There are a few reasons why that would be the case, the most obvious one is that the per-process accounting uses different logic for counting different things.
Two specific examples:
- The system
stat has a
nice column that counts user time spent in nice tasks (lower priority) - which you didn't specify that you use, so I'm guessing you didn't sum it. In the process this will be counted as standard user time.
iowait time - which also you didn't account for - is likely counted in the process
stat as system time. But its a bad idea to also count in
iowait time as it is very unreliable account of actual time, as
man proc explains:
iowait (since Linux 2.5.41)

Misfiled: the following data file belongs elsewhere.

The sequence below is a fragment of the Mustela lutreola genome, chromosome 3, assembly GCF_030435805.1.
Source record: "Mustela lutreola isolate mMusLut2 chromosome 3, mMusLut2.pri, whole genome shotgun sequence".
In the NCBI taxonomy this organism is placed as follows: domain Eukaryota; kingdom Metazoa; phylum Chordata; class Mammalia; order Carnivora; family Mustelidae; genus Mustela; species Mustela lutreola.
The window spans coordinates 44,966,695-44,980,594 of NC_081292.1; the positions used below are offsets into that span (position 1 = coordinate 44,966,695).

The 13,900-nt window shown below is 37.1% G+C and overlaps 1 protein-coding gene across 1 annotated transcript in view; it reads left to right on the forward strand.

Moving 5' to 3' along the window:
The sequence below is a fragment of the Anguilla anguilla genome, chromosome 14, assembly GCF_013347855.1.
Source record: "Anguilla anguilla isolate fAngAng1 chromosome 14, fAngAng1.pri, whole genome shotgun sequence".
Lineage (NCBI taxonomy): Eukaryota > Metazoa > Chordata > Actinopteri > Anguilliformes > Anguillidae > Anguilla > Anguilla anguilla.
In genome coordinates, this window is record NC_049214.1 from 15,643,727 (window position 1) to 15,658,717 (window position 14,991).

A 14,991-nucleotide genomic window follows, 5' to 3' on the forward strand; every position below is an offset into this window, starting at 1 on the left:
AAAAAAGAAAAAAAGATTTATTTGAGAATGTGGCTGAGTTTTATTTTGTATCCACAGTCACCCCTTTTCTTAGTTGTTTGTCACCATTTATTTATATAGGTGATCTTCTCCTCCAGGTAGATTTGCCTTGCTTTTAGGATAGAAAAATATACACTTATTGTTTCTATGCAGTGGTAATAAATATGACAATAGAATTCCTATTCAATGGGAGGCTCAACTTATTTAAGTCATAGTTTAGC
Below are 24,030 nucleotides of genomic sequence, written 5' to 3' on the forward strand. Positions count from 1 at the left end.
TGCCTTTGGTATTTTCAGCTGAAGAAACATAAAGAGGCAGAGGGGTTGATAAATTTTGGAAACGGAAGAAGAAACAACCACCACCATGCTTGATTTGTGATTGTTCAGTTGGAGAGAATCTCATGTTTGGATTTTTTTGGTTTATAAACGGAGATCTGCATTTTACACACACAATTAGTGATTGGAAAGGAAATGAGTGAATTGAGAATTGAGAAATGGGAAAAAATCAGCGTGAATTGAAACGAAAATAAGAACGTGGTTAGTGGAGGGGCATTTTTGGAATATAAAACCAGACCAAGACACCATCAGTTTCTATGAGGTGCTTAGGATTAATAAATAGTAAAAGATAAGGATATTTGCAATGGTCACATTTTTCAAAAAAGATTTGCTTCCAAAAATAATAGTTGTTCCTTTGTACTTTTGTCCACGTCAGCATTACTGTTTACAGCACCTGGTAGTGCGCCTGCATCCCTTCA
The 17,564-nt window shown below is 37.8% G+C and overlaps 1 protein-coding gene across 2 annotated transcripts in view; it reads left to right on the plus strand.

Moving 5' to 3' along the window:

(5) Time waiting for I/O to complete. This value is not reliable, for the following reasons:
The CPU will not wait for I/O to complete; iowait is the time that a task is waiting for I/O to complete. When a CPU goes into idle state for outstanding task I/O, another task will be scheduled on this CPU.
On a multi-core CPU, the task waiting for I/O to complete is not running on any CPU, so the iowait of each CPU is difficult to calculate.
The value in this field may decrease in certain conditions.
Lastly, I have to note that I believe this type of accounting is useless as it can never be accurate enough for any serious purpose - system and process counters are processed in different parts of the system for different purposes and will never match to any useful degree.